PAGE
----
Hank Mobley – Soul Station


This 1960 session broke the usual Blue Note quintet mold, with Mobley’s tenor saxophone featured with just a rhythm section, one that happened to be the best of the era. Pianist Wynton Kelly and bassist Paul Chambers were working regularly with Mobley in Miles Davis’s band, while the explosive drummer Art Blakey had worked with him in the original, cooperative form of the Jazz Messengers, and the familiarity shows. Blue Note had a reputation for producing “meat ‘n’ potatoes” jazz, and no musician would better fit the description than Mobley, who went about the task of making music with a workmanlike focus and a consistency that didn’t attract nearly the attention it deserved. Mobley was one of the most talented saxophonists of his generation, a superbly lyrical artist who blended an inventive tunefulness with taut rhythmic attentiveness. The flowing blues of the title track is a particularly fine example of his art. And to say this session is exemplary would be an understatement. A true classic.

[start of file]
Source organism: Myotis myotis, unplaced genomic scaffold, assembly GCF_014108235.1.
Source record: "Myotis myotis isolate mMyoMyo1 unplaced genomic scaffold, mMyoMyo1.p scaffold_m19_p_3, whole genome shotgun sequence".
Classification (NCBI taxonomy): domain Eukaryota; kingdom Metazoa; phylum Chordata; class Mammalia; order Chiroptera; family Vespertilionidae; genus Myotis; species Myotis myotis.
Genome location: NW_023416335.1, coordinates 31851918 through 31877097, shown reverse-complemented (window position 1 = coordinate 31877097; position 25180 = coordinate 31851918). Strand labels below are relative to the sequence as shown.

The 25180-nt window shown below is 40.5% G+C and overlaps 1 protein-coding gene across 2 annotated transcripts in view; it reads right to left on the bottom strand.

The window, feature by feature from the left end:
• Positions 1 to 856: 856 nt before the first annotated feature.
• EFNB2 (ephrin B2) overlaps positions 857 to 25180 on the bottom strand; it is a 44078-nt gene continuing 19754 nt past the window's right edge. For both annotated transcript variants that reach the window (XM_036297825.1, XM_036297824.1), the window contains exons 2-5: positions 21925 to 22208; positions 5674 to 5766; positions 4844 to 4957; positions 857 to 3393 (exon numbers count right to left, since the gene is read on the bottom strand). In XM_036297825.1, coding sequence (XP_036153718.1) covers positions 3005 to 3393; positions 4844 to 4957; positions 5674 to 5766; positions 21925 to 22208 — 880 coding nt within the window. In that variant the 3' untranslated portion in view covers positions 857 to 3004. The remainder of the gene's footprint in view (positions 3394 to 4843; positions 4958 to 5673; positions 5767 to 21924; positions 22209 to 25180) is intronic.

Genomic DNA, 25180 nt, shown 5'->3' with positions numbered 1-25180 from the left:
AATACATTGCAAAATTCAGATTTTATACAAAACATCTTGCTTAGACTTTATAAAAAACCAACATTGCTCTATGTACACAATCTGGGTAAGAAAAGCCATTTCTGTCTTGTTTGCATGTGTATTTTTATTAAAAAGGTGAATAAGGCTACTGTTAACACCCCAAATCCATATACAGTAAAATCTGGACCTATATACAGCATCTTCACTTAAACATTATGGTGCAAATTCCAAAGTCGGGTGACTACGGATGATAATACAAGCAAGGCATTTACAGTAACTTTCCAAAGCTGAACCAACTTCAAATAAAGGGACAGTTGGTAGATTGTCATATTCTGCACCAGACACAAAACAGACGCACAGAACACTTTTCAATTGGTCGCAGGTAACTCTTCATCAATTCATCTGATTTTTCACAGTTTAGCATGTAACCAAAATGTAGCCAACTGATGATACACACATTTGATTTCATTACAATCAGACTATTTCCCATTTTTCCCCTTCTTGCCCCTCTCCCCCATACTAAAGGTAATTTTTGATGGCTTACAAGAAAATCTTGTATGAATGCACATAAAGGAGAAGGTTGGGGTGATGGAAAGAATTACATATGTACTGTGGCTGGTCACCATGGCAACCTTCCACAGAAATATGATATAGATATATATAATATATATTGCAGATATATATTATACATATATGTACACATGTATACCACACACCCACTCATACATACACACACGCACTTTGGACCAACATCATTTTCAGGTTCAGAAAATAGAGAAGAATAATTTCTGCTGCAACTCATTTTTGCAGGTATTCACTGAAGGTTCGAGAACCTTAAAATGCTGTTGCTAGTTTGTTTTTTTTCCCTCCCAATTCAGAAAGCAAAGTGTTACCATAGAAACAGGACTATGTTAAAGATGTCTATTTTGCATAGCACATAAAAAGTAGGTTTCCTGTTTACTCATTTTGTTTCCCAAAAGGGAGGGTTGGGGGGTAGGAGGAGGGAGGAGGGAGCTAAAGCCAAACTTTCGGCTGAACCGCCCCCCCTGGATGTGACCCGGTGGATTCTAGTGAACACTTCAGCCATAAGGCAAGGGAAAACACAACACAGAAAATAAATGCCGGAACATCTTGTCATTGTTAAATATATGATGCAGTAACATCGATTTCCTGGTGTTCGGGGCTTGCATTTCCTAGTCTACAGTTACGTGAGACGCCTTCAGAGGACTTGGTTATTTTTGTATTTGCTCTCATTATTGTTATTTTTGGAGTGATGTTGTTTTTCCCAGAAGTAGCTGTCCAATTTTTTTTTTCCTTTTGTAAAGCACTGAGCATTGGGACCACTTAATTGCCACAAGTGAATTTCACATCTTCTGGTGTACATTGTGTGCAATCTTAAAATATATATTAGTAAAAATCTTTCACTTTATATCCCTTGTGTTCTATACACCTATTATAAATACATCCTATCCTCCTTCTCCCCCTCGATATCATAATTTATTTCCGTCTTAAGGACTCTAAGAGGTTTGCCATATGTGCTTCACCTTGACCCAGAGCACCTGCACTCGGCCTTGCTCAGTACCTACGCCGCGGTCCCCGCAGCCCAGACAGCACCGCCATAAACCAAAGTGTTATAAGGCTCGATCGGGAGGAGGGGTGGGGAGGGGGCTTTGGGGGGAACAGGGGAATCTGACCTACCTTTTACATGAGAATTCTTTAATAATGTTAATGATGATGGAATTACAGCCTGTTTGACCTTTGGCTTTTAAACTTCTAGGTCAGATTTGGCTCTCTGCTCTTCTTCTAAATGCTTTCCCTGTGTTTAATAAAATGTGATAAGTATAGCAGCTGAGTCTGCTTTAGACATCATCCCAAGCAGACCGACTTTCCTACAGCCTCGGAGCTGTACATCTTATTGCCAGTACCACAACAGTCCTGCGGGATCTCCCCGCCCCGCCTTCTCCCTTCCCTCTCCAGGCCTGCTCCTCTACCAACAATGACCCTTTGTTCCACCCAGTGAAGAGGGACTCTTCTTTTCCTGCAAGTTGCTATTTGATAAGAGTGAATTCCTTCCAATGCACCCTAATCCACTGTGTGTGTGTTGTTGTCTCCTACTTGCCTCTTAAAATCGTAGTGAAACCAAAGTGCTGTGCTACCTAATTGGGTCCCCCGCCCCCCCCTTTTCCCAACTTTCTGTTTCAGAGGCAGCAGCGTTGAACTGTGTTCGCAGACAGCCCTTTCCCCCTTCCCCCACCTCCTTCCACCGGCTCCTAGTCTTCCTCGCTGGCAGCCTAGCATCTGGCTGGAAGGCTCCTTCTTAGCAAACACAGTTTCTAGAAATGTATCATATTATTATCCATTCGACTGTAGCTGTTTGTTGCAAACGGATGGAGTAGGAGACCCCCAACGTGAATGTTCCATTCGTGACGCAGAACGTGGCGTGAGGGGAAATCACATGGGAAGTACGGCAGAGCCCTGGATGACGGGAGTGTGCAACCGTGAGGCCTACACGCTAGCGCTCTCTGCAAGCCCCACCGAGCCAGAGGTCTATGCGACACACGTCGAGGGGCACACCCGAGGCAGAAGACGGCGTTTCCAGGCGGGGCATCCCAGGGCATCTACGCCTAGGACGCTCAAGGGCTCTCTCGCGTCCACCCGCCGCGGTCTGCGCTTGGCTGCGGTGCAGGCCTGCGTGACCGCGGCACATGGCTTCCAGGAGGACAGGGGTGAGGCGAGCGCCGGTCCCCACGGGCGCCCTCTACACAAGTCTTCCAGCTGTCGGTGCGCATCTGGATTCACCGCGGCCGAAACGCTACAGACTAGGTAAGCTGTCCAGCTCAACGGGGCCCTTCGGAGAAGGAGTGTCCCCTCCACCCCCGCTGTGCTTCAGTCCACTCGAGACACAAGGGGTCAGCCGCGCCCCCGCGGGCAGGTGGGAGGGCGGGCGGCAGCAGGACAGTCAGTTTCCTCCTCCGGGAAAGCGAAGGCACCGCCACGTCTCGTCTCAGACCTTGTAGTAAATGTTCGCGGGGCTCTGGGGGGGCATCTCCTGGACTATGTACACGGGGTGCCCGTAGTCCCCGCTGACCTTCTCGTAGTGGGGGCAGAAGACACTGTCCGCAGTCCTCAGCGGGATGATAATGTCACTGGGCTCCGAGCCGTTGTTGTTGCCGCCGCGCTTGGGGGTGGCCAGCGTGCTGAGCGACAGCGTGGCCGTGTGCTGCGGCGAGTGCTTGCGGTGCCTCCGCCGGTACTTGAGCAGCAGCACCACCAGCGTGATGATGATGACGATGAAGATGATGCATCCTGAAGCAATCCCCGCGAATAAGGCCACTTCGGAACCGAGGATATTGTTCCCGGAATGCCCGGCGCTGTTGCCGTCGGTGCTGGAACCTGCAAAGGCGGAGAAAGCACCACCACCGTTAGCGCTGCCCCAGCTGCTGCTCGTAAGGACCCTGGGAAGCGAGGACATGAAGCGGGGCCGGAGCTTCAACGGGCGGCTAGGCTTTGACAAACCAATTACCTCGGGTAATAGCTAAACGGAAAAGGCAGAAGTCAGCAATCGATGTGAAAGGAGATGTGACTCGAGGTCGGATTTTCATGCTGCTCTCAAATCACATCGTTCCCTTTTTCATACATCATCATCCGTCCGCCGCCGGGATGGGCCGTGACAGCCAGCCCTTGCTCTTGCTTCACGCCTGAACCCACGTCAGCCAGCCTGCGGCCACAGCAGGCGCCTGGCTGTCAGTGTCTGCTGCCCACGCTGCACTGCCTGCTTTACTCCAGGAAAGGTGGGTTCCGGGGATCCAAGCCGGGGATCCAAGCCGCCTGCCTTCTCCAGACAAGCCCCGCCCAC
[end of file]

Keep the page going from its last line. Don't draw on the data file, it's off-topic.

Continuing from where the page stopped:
01. Remember
02. This I Dig Of You
03. Dig Dis
04. Split Feelin’s
05. Soul Station
06. If I Should Lose You

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One Response to “Hank Mobley – Soul Station”

  1. Andrew says:

    Hank Mobley is one of my all time favorite tenors and this is without a doubt his finest effort. This is among, and also perhaps the greatest Hard Bop album ever recorded. Thank you so much for posting it.

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